Local view for "http://purl.org/linkedpolitics/eu/plenary/2003-10-21-Speech-2-020"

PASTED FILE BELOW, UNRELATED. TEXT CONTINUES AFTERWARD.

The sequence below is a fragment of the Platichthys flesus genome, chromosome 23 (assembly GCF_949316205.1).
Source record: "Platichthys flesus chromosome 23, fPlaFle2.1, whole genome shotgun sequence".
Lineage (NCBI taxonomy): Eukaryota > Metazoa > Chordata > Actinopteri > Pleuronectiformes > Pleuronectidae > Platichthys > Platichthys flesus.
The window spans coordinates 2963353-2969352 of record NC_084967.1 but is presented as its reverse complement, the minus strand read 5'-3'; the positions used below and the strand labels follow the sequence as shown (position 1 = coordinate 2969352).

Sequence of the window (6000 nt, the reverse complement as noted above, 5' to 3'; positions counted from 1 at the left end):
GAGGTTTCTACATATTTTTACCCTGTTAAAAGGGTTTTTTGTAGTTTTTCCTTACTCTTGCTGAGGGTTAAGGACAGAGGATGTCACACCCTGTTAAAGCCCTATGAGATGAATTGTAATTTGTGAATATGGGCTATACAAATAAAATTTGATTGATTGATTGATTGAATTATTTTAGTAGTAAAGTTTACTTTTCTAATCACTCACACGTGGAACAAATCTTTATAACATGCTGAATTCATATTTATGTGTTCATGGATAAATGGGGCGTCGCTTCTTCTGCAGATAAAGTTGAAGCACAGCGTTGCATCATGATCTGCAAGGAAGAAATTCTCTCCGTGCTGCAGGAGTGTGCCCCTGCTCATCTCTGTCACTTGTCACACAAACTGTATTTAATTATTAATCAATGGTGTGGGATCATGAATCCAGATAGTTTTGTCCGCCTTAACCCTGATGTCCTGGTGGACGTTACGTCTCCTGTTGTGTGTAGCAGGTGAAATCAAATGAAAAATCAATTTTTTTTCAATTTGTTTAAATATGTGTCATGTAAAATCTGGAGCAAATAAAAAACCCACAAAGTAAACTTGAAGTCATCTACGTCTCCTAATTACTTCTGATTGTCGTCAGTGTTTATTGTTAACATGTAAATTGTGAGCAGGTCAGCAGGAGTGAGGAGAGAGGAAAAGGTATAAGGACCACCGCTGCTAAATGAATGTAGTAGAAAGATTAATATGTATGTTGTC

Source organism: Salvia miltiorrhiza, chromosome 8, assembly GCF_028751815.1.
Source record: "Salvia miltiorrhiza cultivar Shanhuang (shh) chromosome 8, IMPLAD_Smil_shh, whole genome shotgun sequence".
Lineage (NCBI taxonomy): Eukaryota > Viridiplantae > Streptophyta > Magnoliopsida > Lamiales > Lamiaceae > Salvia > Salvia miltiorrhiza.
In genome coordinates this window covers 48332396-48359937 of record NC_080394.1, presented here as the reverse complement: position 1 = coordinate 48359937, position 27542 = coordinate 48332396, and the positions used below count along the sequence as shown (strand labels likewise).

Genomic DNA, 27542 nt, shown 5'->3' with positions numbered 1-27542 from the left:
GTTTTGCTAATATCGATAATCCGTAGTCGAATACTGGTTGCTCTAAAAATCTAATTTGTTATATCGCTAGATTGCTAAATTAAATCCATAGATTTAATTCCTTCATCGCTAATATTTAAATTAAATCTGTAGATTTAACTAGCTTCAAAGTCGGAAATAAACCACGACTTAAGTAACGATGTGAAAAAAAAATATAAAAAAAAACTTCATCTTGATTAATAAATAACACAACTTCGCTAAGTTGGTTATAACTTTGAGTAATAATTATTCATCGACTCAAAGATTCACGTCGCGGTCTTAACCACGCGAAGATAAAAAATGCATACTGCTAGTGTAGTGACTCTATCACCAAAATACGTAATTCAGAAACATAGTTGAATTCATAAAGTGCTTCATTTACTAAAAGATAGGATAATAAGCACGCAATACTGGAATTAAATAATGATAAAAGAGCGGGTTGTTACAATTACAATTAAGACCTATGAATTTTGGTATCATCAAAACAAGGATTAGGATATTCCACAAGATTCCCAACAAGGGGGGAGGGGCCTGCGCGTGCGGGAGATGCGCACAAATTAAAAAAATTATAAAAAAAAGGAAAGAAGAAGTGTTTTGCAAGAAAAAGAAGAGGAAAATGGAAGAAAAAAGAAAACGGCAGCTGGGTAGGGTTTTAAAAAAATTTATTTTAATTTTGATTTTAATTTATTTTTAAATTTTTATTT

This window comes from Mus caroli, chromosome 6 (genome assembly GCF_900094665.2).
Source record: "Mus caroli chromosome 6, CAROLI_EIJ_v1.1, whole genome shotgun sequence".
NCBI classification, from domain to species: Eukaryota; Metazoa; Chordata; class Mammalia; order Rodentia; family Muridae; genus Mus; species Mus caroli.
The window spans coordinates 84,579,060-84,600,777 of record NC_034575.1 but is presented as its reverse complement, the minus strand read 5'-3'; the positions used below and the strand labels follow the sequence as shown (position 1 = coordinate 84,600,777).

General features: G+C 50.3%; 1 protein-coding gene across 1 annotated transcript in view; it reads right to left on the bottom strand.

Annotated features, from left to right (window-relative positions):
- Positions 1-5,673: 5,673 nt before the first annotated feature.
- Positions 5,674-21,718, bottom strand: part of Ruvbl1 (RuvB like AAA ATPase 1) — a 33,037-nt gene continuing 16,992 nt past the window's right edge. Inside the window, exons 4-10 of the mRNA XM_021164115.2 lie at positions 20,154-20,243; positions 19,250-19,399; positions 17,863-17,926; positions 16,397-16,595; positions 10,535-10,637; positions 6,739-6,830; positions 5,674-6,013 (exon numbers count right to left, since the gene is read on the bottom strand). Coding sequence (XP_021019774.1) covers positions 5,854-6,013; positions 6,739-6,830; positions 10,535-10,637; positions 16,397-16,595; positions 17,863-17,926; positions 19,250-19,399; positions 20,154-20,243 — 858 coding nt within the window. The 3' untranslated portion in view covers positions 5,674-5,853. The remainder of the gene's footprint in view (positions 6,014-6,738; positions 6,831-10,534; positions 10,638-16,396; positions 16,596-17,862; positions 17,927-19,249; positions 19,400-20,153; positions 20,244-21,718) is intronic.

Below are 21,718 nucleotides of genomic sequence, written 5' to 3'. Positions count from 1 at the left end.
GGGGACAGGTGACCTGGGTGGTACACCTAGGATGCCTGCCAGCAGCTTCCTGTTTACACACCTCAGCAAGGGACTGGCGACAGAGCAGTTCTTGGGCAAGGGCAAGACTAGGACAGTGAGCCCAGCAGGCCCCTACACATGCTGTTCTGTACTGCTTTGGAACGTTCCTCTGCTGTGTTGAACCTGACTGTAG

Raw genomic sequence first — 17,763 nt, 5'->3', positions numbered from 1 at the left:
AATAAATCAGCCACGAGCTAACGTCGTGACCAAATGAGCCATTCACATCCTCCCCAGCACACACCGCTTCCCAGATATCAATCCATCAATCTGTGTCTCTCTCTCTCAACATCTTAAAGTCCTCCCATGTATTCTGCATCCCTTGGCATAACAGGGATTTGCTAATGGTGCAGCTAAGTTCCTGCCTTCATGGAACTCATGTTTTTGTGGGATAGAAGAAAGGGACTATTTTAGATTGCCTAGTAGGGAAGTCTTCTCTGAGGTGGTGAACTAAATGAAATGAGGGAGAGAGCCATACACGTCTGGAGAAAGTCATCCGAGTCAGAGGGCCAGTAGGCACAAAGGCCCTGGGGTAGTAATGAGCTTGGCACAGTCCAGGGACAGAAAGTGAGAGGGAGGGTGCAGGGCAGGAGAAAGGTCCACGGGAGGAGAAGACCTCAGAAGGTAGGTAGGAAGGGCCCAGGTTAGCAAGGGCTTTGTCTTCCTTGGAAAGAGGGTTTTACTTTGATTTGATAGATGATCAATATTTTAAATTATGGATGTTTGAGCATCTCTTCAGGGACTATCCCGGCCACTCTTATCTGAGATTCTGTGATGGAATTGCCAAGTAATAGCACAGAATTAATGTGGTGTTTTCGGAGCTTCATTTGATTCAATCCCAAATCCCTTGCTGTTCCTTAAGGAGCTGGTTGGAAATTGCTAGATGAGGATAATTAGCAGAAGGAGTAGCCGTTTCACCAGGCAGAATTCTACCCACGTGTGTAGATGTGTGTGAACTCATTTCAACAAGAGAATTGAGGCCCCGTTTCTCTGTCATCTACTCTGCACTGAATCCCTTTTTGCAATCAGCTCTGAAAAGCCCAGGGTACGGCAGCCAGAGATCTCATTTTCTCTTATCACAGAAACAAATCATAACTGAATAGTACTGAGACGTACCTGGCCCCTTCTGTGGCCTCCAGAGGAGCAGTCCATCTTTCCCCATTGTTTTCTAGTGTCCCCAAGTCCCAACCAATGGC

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"Mr President, Commissioner, ladies and gentlemen, a great deal is staked on the restructuring of Europe’s railways. We must ensure that the twenty-first century marks the revival of rail travel in Europe, otherwise we shall have a gridlocked road network with all its repercussions on people’s lives, on the environment and on the economy. The railways, of course, cannot be synonymous with long-distance transport as they were in the nineteenth century, but they should be an important link in a chain comprising all the modes of transport – air, road, sea, waterway and rail. In order to play their part in this chain, the railways must be up to the tasks required of them. They must be fully integrated within their own structures, and the grandiloquent concept of intermodal transport must be fleshed out so that the links between the various modes of transport can actually work in practice. Time is short, which is why Parliament was dissatisfied – and, indeed, is still not quite satisfied – with the original timetable, but we do see signs of movement, and we hope that there will be further movement – and very soon, please, if possible. Accordingly, we stand by our earlier proposals. Especially with regard to the package covered by Mrs Ainardi’s report, we stand by our stated position, and we must insist on the realisation of interoperability throughout the network. This, of course, cannot be fully achieved unless it is an effective binding requirement for all parts of the rail network and unless steps are taken to ensure that international transport operations are not obstructed again by piecemeal measures. In the drafting and adoption of technical specifications, consideration must be given to the economic costs, and care must be taken to ensure that the requisite safety standards are in place and that due account is taken of environmental and social concerns too. One of the main prerequisites for an entirely effective and safe trans-European high-speed rail network is a functioning system of communication, especially between those who conduct operations and those who oversee them. For this reason we need an appropriate code of terminology for operational communications. Rather than organising all of this on the basis of the lowest common denominator and minimum safety levels, we must guarantee compliance with the highest possible standards. Finally, allow me, as an Austrian, to take this opportunity to comment on another subject that has been in the news again in recent days. I refer to the proposed regulation on the ecopoints system for HGVs travelling through Austria, which was the subject of the Caveri report and which has now gone to conciliation, although the conciliation process has not yet begun in earnest. In this context, may I make an urgent appeal, especially to the Council and its President-in-Office, Mr Lunardi, to ensure that the most directly affected countries are able to agree on a common position so that they can signal to everyone, including Parliament, that the deadlock is being broken. The deadlock needs to be broken; once it has, Mr Schmid’s earlier quotation from Goethe can be applied to the ecopoints issue too, albeit in a slightly modified form: ‘For he whose strivings never cease will finally achieve success’."@en1

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